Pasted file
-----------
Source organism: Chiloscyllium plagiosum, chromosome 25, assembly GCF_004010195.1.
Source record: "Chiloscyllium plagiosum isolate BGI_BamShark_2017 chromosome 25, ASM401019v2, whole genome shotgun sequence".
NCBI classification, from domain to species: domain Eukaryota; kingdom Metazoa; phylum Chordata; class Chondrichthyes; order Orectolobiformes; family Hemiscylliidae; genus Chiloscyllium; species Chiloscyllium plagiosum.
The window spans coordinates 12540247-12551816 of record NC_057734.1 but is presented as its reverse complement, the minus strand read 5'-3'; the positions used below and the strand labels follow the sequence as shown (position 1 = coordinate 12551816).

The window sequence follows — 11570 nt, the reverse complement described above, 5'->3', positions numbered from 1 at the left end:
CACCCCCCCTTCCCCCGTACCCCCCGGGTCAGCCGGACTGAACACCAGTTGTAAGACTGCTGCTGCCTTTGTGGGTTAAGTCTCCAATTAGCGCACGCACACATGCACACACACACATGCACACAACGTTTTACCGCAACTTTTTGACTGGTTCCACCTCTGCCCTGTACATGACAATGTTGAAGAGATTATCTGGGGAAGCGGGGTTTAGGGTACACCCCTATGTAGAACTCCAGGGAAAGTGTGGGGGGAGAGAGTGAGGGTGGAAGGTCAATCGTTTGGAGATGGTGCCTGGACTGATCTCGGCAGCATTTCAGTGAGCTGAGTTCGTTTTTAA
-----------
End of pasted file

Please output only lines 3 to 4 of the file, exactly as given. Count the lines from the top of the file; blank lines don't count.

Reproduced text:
NCBI classification, from domain to species: domain Eukaryota; kingdom Metazoa; phylum Chordata; class Chondrichthyes; order Orectolobiformes; family Hemiscylliidae; genus Chiloscyllium; species Chiloscyllium plagiosum.
The window spans coordinates 12540247-12551816 of record NC_057734.1 but is presented as its reverse complement, the minus strand read 5'-3'; the positions used below and the strand labels follow the sequence as shown (position 1 = coordinate 12551816).